Riverpark restaurant owners Tom Colicchio, Sisha Ortuzar, and Scarlet Shore Clifton from Alexandria Real Estate (owner of the site)  approached ORE with the challenge of creating a farm at 29th St. and 1st Ave. in Manhattan to provide their kitchen with fresh produce not readily available in the city.

It was the spring of 2010 and New York’s real estate industry was feeling the full impact of the recession.

Approximately 700 large building sites had stalled mid construction creating an instant urban blight.  Luckily, there were clients who saw an opportunity.

A restaurant owned by Tom Collichio, named Riverpark was the ground level tenant in tower one of a complex.  The 2nd tower’s site, shown in green  had been put on indefinite hold and the site was sitting vacant.  Riverpark’s team saw opportunity for this area to become a farm to directly supply their cooking needs with locally grown vegetables, fruits and herbs.

Existing Site Before Farm

The issue of the site was not just the logistics of creating a farm in the center of Manhattan, figuring out what happens when this construction site was reactivated.  Rather than drop soil and begin planting a project that would need to be thrown away once the economy restarted, we convinced the client to create a mobile farm.

After a search for an off-the-shelf, ergonomic, container with adequate soil depth we decided to convert milkcrates into planters.

The next step was convincing our restaurant client that they could grow all the produce to their hearts desire in the boxes that pile up outside of their service entrance.

We planted a mock-up on our office roof in Dumbo and grew what would be most challenging – watermelon, 6 foot high tomato and okra plants.  The client was convinced and a 3,000 milkcrate farm was born.

The true test of mobility came when Hurricane Irene made landfall in New York one week before the official project opening.  ORE’s office with a team of 10 volunteers moved the entire farm of 3,000 full-grown plants into the corporate lobby of tower 1 by hand.  It took just under 4 hours.  The instant farm in a corporate lobby was so striking, we honestly wished the farm could have stayed there.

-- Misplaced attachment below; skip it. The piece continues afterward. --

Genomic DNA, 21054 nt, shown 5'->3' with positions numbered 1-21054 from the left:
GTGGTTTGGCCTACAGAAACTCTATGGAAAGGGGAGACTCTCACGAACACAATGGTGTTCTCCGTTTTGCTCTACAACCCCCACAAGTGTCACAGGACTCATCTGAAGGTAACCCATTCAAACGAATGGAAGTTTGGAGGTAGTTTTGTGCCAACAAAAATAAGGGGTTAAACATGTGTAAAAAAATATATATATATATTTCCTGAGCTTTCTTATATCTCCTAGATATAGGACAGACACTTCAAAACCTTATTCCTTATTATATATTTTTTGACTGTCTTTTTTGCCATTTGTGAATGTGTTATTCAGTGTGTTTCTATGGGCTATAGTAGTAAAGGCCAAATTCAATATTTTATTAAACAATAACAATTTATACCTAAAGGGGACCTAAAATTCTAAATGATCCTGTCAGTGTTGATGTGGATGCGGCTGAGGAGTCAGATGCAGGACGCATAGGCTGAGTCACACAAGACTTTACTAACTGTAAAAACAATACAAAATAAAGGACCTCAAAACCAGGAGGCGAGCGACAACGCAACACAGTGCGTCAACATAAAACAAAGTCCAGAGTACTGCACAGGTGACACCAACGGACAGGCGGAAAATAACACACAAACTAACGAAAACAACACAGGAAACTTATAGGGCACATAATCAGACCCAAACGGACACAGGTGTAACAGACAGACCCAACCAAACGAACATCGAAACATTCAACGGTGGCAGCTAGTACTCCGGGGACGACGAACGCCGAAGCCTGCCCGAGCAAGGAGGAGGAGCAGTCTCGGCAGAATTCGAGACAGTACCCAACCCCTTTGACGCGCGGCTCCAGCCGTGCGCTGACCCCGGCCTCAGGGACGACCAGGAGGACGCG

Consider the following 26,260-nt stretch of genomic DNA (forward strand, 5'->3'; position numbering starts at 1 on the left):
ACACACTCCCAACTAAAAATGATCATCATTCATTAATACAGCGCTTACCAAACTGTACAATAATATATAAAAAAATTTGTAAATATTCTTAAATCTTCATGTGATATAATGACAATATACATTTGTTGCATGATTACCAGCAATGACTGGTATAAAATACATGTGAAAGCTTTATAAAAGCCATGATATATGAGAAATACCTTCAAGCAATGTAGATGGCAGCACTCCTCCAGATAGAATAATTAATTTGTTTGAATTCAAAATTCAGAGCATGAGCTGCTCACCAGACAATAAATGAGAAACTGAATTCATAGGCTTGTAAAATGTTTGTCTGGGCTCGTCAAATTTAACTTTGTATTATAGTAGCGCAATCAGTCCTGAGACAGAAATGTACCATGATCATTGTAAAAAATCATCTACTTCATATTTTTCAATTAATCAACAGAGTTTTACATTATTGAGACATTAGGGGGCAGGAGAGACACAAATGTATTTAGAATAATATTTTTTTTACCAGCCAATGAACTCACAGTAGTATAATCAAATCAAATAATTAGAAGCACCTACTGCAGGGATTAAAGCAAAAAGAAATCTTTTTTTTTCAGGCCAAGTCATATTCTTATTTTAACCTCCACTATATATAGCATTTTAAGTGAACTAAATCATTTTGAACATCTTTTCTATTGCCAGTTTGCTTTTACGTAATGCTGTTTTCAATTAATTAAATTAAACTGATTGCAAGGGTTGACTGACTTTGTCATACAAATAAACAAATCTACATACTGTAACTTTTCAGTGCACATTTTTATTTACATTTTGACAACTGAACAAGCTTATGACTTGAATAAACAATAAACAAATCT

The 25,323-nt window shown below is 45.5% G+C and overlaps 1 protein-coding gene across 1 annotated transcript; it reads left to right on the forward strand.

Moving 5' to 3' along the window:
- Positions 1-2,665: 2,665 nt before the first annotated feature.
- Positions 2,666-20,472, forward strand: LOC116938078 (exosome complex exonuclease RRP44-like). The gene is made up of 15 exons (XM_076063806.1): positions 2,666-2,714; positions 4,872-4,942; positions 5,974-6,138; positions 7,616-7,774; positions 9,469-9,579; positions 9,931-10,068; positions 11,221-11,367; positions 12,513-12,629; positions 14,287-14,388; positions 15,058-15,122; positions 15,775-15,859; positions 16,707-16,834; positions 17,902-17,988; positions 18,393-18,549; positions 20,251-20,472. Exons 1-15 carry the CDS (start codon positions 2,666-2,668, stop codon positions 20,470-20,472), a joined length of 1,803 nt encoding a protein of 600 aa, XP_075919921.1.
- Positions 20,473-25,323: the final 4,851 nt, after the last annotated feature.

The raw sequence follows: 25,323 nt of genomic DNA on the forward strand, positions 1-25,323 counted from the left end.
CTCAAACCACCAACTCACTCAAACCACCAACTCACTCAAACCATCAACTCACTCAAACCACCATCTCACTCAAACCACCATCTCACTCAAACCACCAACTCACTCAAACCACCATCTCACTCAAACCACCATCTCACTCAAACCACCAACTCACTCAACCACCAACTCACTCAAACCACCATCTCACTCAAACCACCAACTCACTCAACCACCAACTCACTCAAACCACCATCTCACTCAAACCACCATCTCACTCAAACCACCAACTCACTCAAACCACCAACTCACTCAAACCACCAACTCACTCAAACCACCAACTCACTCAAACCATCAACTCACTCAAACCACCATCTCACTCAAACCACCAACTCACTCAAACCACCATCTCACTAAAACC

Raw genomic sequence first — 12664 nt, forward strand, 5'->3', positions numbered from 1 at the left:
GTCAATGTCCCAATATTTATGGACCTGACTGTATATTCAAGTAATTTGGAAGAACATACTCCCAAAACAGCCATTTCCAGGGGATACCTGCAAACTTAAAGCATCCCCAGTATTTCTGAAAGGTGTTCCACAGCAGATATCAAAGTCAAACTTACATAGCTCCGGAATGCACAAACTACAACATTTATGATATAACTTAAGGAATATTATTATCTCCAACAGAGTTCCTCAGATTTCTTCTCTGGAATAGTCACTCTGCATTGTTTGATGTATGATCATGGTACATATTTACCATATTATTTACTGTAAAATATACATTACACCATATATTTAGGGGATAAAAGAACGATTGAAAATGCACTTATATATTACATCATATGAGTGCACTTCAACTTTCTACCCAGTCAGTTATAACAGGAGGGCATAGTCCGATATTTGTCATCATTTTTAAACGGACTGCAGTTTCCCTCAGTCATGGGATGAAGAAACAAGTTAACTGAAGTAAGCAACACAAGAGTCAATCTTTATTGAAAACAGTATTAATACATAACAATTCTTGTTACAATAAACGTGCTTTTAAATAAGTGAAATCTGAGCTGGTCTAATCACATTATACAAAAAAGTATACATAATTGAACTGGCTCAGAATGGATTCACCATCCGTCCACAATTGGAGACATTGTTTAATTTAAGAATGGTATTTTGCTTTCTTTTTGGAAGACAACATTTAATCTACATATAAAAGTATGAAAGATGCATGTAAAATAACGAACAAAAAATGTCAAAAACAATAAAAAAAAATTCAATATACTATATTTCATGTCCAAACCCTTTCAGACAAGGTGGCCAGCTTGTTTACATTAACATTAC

The most valuable lesson learned through this project was the power of design scalability using standardized modules.  After the project was completed We decided to create open source guides and how-to videos which we posted on YouTube.  We were then contacted and agreed to mentor Groups ranging from Ilewa combating food spoilage deserts in Lagos Nigeria, the 3 x 3 project feeding homeless veterans in Virginia, offsetting the urban heat island effect Tokyo’s rooftops, training young urban farmers in North Philadelphia and urban blight with local food production in Toronto with the Bowery Project

Client: Tom Colicchio’s Riverpark, Alexandria Center
Program: Modular Urban Farm and Dining Area
Location: New York, NY
Size: 15,000 sf.
Status: Completed 2011
Consultants: GrowNYC, Wilklow Orchards
Awards: Architizer A+ Award, New York Municipal Art Society “Livable City Award”, Financial Times/Citigroup
“Ingenuity Award” Finalist